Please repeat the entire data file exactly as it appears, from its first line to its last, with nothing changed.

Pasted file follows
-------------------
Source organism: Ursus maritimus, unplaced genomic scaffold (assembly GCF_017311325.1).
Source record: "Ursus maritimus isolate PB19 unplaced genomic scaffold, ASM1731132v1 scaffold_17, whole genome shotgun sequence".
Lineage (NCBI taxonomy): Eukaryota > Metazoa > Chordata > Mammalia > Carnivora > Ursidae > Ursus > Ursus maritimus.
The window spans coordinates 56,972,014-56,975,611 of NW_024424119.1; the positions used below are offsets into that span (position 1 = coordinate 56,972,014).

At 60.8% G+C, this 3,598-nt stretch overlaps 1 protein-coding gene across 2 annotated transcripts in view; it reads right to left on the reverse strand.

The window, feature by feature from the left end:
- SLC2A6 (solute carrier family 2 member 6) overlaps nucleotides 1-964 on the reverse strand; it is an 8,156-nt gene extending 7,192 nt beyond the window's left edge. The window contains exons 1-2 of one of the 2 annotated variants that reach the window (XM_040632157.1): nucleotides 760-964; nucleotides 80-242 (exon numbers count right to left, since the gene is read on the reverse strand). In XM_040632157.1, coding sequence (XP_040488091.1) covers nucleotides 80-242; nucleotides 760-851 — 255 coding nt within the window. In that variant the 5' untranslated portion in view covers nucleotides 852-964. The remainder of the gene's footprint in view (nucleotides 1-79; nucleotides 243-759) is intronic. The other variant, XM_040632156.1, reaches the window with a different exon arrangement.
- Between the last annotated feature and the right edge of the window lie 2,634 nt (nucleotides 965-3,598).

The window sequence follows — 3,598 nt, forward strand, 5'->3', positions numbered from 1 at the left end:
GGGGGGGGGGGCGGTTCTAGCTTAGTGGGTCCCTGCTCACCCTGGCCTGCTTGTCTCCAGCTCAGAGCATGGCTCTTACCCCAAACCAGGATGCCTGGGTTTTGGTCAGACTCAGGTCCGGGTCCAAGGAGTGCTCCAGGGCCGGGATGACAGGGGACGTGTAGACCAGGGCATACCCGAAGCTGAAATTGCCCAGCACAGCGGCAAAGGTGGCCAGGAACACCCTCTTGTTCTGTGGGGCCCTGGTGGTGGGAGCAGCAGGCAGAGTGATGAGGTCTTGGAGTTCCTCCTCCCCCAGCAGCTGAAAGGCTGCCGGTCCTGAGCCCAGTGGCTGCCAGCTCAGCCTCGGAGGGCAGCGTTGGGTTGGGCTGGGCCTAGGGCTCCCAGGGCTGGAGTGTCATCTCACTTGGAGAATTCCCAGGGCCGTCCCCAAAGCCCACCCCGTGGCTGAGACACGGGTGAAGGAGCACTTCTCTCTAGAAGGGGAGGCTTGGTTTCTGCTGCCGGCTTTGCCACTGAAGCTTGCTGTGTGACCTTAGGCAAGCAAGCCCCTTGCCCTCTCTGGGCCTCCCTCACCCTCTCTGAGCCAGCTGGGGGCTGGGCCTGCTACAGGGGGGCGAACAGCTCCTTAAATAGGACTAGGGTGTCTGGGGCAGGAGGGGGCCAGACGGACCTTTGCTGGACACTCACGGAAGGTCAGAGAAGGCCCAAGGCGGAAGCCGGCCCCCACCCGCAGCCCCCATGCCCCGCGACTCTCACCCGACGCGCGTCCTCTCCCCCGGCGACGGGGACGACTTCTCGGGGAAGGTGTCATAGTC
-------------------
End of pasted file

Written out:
Source organism: Ursus maritimus, unplaced genomic scaffold (assembly GCF_017311325.1).
Source record: "Ursus maritimus isolate PB19 unplaced genomic scaffold, ASM1731132v1 scaffold_17, whole genome shotgun sequence".
Lineage (NCBI taxonomy): Eukaryota > Metazoa > Chordata > Mammalia > Carnivora > Ursidae > Ursus > Ursus maritimus.
The window spans coordinates 56,972,014-56,975,611 of NW_024424119.1; the positions used below are offsets into that span (position 1 = coordinate 56,972,014).

At 60.8% G+C, this 3,598-nt stretch overlaps 1 protein-coding gene across 2 annotated transcripts in view; it reads right to left on the reverse strand.

The window, feature by feature from the left end:
- SLC2A6 (solute carrier family 2 member 6) overlaps nucleotides 1-964 on the reverse strand; it is an 8,156-nt gene extending 7,192 nt beyond the window's left edge. The window contains exons 1-2 of one of the 2 annotated variants that reach the window (XM_040632157.1): nucleotides 760-964; nucleotides 80-242 (exon numbers count right to left, since the gene is read on the reverse strand). In XM_040632157.1, coding sequence (XP_040488091.1) covers nucleotides 80-242; nucleotides 760-851 — 255 coding nt within the window. In that variant the 5' untranslated portion in view covers nucleotides 852-964. The remainder of the gene's footprint in view (nucleotides 1-79; nucleotides 243-759) is intronic. The other variant, XM_040632156.1, reaches the window with a different exon arrangement.
- Between the last annotated feature and the right edge of the window lie 2,634 nt (nucleotides 965-3,598).

The window sequence follows — 3,598 nt, forward strand, 5'->3', positions numbered from 1 at the left end:
GGGGGGGGGGGCGGTTCTAGCTTAGTGGGTCCCTGCTCACCCTGGCCTGCTTGTCTCCAGCTCAGAGCATGGCTCTTACCCCAAACCAGGATGCCTGGGTTTTGGTCAGACTCAGGTCCGGGTCCAAGGAGTGCTCCAGGGCCGGGATGACAGGGGACGTGTAGACCAGGGCATACCCGAAGCTGAAATTGCCCAGCACAGCGGCAAAGGTGGCCAGGAACACCCTCTTGTTCTGTGGGGCCCTGGTGGTGGGAGCAGCAGGCAGAGTGATGAGGTCTTGGAGTTCCTCCTCCCCCAGCAGCTGAAAGGCTGCCGGTCCTGAGCCCAGTGGCTGCCAGCTCAGCCTCGGAGGGCAGCGTTGGGTTGGGCTGGGCCTAGGGCTCCCAGGGCTGGAGTGTCATCTCACTTGGAGAATTCCCAGGGCCGTCCCCAAAGCCCACCCCGTGGCTGAGACACGGGTGAAGGAGCACTTCTCTCTAGAAGGGGAGGCTTGGTTTCTGCTGCCGGCTTTGCCACTGAAGCTTGCTGTGTGACCTTAGGCAAGCAAGCCCCTTGCCCTCTCTGGGCCTCCCTCACCCTCTCTGAGCCAGCTGGGGGCTGGGCCTGCTACAGGGGGGCGAACAGCTCCTTAAATAGGACTAGGGTGTCTGGGGCAGGAGGGGGCCAGACGGACCTTTGCTGGACACTCACGGAAGGTCAGAGAAGGCCCAAGGCGGAAGCCGGCCCCCACCCGCAGCCCCCATGCCCCGCGACTCTCACCCGACGCGCGTCCTCTCCCCCGGCGACGGGGACGACTTCTCGGGGAAGGTGTCATAGTC